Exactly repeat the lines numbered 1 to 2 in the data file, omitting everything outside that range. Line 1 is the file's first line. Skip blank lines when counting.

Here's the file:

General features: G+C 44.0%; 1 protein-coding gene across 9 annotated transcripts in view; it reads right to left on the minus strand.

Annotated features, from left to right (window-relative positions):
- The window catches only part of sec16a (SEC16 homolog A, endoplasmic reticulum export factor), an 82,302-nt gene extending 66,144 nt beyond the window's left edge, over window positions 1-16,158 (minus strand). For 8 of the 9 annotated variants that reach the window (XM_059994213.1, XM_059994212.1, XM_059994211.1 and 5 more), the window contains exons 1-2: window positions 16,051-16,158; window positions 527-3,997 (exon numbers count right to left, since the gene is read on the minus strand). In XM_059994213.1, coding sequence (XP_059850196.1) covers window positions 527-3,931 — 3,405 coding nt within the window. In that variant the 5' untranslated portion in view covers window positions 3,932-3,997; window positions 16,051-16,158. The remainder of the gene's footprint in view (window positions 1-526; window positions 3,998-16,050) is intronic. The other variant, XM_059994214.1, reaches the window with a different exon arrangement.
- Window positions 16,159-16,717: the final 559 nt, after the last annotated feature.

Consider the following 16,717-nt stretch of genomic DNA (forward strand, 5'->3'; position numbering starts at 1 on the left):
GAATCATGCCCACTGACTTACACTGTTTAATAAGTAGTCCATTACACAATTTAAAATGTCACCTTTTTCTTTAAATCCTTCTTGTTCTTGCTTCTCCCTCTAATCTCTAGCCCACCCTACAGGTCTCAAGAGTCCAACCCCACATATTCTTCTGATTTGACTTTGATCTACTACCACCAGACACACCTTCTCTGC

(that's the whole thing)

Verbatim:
General features: G+C 44.0%; 1 protein-coding gene across 9 annotated transcripts in view; it reads right to left on the minus strand.

Annotated features, from left to right (window-relative positions):